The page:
Have you ever heard of stage-one and stage-two thinking? They’re terms popularized by economist Thomas Sowell in his book, “Applied Economics: Thinking Beyond Stage One.” Basically, before acting on an event’s initial (stage one) anticipated results, it’s best to engage in stage-two thinking, by first asking a very simple question:
“And then what will happen?”
By asking this question again and again, you can more objectively consider what Sowell refers to as the “long-run repercussions to decisions and policies.”
Investing in Stages
In investing, we see stage-one thinking in action whenever undisciplined dollars are flooding into hot holdings or fleeing immediately risky business. Stage-two thinking reminds us how often the relationship between an event and the world’s response to that event is anybody’s guess and nobody’s certain bet. A recent Investopedia article, “Does Rainfall in Ethiopia Impact the U.S. Market?” reminds us how market pricing works:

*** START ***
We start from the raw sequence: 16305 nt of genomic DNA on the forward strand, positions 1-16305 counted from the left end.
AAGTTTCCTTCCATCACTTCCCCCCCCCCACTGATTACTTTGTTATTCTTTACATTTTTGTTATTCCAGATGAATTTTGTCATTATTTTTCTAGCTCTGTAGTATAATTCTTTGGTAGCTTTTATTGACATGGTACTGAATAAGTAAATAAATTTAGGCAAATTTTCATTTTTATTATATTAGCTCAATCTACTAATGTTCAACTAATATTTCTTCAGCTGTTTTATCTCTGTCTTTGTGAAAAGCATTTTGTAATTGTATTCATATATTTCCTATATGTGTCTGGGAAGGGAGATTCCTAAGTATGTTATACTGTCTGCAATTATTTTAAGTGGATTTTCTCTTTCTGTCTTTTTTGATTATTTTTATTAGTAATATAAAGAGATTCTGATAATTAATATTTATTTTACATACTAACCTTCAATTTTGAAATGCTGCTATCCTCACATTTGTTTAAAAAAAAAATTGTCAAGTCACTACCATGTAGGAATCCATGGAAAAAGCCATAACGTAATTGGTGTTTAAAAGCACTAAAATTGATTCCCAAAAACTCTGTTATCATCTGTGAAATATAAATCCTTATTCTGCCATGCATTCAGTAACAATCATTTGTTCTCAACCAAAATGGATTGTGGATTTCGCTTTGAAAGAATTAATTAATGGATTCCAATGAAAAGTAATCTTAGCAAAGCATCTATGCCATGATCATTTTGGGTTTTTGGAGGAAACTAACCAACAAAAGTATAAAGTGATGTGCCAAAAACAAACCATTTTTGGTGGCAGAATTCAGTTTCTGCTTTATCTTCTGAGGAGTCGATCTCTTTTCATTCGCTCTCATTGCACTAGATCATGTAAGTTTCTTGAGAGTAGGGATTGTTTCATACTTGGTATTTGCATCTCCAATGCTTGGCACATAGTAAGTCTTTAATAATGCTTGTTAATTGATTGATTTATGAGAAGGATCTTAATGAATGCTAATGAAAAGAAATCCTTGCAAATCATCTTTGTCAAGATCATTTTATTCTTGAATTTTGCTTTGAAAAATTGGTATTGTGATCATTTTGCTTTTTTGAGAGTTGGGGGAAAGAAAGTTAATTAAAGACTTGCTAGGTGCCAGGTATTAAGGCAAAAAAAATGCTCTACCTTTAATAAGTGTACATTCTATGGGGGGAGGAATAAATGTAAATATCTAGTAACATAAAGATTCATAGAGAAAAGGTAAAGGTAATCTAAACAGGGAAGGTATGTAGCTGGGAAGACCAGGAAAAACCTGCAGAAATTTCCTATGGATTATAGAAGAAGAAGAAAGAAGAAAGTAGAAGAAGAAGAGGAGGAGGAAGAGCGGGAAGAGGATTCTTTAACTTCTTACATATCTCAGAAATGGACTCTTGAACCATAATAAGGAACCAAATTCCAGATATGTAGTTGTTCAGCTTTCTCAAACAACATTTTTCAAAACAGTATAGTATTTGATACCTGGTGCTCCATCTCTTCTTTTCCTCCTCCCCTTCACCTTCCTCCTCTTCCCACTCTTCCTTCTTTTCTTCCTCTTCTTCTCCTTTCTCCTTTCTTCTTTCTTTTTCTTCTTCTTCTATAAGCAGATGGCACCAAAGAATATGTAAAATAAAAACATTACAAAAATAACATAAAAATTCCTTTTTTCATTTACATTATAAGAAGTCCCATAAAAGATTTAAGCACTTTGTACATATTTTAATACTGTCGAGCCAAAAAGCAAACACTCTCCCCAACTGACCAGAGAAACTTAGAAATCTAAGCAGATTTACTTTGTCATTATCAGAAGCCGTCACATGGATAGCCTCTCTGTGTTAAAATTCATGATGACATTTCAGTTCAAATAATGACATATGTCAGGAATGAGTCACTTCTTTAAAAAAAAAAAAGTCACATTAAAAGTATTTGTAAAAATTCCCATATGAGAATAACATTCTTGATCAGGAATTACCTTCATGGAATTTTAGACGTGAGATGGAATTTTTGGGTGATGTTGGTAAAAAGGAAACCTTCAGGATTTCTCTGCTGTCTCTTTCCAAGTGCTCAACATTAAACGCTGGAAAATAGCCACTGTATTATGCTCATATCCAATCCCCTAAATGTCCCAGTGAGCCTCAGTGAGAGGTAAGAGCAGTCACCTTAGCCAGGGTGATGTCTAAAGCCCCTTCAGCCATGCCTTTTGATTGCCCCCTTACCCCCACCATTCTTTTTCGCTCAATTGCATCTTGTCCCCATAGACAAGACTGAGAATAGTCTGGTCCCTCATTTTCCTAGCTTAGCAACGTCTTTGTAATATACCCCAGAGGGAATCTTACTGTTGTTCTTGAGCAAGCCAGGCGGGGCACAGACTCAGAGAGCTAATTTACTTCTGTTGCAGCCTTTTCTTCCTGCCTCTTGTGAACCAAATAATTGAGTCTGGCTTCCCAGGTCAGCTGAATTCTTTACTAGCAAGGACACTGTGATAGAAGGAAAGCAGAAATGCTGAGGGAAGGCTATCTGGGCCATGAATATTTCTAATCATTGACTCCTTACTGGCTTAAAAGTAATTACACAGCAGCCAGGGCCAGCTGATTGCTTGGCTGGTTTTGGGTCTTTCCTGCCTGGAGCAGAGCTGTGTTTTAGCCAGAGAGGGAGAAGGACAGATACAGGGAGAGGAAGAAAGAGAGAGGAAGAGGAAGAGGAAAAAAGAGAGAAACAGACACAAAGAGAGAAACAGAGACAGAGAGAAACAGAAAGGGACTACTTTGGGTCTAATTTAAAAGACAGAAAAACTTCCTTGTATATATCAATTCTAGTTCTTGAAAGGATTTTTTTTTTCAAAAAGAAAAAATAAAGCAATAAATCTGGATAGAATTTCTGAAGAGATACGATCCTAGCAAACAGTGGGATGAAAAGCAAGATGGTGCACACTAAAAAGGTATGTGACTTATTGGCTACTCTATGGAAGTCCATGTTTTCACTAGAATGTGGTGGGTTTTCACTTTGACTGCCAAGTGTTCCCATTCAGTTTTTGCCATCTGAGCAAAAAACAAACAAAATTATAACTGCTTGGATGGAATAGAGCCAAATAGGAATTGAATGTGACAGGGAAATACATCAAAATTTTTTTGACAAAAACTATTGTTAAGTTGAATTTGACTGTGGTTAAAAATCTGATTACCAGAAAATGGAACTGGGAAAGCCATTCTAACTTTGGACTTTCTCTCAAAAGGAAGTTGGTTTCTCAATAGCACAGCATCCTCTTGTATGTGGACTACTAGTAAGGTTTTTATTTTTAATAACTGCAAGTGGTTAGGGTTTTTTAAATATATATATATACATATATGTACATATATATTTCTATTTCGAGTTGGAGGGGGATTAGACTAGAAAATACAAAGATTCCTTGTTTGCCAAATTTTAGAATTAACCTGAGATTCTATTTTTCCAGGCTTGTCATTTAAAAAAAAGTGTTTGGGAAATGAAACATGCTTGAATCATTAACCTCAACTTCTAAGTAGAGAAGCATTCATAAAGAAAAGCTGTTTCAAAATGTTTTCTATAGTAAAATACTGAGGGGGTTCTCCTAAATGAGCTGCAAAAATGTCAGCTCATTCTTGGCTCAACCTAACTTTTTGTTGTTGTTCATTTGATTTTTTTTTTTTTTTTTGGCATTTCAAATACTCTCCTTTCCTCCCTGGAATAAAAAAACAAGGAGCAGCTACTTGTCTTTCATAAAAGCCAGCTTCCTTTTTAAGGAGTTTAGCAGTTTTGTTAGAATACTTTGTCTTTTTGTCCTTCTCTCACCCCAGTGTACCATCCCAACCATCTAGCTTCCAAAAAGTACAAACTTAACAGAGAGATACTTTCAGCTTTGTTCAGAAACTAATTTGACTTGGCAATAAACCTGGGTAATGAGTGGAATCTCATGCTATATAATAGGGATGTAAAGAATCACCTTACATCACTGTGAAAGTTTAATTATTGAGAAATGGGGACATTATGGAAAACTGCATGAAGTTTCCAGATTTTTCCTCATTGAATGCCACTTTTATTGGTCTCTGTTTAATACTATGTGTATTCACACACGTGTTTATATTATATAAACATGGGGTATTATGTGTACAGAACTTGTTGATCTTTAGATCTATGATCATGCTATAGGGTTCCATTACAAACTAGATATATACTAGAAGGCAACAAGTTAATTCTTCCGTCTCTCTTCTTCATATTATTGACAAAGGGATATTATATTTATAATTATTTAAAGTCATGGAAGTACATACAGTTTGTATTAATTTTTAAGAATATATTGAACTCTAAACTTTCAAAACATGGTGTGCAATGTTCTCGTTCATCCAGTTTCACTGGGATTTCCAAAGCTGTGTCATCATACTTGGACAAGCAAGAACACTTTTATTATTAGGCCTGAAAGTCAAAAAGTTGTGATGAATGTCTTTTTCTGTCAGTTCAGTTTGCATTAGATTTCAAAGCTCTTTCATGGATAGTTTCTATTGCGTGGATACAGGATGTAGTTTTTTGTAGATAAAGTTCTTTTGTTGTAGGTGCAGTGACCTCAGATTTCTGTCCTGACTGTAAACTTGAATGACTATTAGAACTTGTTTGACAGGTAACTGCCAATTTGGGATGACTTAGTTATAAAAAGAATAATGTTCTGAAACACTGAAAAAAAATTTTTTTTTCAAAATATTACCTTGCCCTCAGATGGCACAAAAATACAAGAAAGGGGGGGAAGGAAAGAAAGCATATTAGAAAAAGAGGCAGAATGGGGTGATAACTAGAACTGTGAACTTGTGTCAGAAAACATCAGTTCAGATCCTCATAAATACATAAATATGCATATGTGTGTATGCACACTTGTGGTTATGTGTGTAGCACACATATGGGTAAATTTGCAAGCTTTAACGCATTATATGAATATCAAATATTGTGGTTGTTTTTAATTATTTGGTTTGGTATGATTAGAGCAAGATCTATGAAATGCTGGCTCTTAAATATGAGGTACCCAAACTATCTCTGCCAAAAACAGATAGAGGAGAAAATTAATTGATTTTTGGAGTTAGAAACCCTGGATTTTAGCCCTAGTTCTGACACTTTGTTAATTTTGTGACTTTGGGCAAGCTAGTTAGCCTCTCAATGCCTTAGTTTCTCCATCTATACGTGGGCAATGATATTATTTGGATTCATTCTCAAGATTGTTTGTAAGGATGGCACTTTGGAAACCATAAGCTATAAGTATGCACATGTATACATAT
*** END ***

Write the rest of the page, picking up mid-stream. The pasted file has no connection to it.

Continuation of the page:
“No one knows how any of these events will impact markets. No one. That includes financial advisors who have access to complex computer models and investment strategists in the home office with cool British accents. They don’t know, but their livelihood depends upon appearing to know. Few of them are ever held accountable for the innumerable predictions they got wrong. They simply move on to the next prediction, the next tactical move.”
Investors should avoid trying to predict future market pricing based on current market news.
Reflections on Presidential Elections